info-book_IMPORTANT

info-book_IMPORTANT - The Informational Content of an Open...

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The Informational Content of an Open Limit Order Book Charles Cao Oliver Hansch Xiaoxin Wang * June 24, 2003 * Department of Finance, Smeal College of Business Administration, Pennsylvania State University, University Park, PA 16802. We are grateful to the Australian Stock Exchange and the Securities Industry Research Centre Asia-Pacific for providing the data used in this paper. We would like to thank Herman Bierens, Tarun Chordia, Ian Domowitz, Joel Hasbrouck, Mark Lipson, Chris Muscarella, Gideon Saar, and seminar participants at Penn State University and the 2003 WFA Meetings for helpful comments. Special thanks to Ian Domowitz who provided the data set used in an earlier version of the paper.
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The Informational Content of an Open Limit Order Book Abstract We assess the informational content of an open limit order book from three directions: (1) Does the limit order book allow better inferences about a security’s value than simply the best bid and offer prices from the first step of the book? If it does, how much additional information can be gleaned from the book? (2) Are imbalances between the demand and supply schedules informative about future price movements? and (3) Does the shape of the limit order book impact traders’ order submission strategies? Our empirical evidence suggests that the order book beyond the first step is informative–its information share is about 30%. The imbalance between demand and supply from step 2 to 10 provides additional power in explaining future short-term returns. Finally, traders do use the available information on the state of the book, not only from the first step, but also from other steps, when developing their order submission strategies. JEL Classification Numbers : G10, G12, G13 Keywords : Limit order book, price discovery, order placement strategy, demand and supply schedule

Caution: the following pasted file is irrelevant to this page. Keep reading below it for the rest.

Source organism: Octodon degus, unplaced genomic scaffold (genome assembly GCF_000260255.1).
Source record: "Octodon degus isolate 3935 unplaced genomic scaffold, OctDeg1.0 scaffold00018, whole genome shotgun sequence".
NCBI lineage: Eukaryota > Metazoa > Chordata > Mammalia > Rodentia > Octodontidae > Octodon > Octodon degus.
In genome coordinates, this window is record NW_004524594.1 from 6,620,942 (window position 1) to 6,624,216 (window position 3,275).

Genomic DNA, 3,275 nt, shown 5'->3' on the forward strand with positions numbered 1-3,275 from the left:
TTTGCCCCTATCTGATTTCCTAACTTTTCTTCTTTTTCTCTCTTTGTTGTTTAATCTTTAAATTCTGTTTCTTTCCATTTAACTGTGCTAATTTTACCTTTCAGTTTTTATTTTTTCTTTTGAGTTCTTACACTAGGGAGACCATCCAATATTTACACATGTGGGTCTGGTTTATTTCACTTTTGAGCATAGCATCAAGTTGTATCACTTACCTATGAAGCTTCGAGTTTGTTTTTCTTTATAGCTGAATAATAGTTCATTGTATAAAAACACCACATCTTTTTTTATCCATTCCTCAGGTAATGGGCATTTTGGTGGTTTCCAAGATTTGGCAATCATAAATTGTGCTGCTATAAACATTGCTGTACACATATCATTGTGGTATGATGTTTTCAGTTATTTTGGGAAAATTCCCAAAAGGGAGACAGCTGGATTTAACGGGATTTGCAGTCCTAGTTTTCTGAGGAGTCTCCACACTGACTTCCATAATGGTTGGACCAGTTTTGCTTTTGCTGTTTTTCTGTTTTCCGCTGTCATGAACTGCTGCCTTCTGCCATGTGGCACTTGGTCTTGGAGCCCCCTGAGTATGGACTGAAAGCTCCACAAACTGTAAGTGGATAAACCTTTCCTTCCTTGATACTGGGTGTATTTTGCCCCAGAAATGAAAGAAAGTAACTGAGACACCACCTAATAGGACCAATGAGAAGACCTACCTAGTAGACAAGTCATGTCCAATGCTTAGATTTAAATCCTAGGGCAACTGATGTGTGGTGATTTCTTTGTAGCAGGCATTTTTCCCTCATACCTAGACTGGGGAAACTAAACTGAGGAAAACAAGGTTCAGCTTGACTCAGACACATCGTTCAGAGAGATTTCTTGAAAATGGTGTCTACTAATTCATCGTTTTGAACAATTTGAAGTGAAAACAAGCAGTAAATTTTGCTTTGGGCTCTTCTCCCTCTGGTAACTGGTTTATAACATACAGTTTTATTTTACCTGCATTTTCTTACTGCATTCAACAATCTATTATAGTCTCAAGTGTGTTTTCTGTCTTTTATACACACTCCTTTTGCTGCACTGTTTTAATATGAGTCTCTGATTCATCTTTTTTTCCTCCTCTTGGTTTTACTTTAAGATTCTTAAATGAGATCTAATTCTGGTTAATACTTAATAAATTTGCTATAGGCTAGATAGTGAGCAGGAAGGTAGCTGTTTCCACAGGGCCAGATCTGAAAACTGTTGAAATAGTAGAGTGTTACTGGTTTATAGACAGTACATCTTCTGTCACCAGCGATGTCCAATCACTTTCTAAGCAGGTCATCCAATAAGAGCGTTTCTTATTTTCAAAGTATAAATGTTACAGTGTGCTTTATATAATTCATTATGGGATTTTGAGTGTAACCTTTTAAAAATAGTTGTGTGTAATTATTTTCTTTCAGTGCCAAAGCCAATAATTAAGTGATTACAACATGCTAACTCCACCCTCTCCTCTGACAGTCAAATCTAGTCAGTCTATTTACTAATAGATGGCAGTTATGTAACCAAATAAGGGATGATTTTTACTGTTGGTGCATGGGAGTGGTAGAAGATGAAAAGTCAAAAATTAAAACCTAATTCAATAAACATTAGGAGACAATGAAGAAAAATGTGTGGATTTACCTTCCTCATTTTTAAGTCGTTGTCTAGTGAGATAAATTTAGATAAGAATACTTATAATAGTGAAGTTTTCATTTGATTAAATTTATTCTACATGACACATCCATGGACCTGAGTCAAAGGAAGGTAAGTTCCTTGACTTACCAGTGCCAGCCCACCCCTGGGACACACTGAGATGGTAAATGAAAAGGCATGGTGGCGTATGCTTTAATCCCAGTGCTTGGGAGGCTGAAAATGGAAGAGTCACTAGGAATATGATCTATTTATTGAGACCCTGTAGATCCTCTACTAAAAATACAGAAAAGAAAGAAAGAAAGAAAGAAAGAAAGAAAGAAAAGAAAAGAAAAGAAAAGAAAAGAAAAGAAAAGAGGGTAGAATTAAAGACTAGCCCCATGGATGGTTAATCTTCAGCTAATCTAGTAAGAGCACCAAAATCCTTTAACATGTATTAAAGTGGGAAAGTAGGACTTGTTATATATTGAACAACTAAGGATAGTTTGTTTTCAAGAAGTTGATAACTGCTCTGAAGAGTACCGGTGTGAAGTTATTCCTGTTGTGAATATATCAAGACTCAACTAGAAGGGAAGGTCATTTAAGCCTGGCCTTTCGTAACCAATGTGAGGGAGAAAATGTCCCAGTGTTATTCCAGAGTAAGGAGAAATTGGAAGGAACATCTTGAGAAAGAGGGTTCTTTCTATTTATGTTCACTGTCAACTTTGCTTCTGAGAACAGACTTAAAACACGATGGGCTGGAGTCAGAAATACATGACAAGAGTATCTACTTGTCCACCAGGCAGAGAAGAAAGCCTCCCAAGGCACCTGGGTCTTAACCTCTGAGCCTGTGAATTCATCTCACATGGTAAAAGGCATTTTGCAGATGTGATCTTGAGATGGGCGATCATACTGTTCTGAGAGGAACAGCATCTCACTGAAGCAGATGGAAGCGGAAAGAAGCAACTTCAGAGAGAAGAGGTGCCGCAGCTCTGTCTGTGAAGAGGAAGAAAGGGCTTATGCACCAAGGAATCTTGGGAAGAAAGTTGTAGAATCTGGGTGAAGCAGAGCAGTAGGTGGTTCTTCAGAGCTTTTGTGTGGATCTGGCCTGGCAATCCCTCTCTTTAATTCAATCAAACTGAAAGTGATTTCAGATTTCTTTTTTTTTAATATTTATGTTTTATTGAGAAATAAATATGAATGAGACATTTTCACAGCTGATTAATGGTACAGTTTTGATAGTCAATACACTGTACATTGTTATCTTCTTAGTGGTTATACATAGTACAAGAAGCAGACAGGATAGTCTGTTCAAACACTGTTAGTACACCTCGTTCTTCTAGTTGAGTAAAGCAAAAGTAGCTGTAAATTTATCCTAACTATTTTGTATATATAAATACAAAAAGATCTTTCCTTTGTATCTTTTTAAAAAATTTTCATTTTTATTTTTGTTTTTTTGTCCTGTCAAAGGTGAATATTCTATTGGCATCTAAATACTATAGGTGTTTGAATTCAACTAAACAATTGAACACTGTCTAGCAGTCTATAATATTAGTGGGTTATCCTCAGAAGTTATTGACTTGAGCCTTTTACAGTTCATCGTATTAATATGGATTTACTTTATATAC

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A majority of stock markets around the world are organized as electronic limit order books. Among the reasons advanced for their popularity is the greater transparency offered by these systems compared to dealer market settings. A typical limit order book system allows its users to view depth at a number of price levels at and away from the market, while dealer markets usually rely on dissemination of only the dealers’ best quotes. In a limit order book, all displayed prices and quantities are typically executable instantaneously, whereas in dealer markets prices for trades beyond the quoted size need to be assessed through negotiations between traders and market makers. Also, market makers may offer price improvement for trades up to quoted size. Although limit order book trading systems have been successful around the world, little re- search has been done to address the value of the information contained in the order book.
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info-book_IMPORTANT - The Informational Content of an Open...

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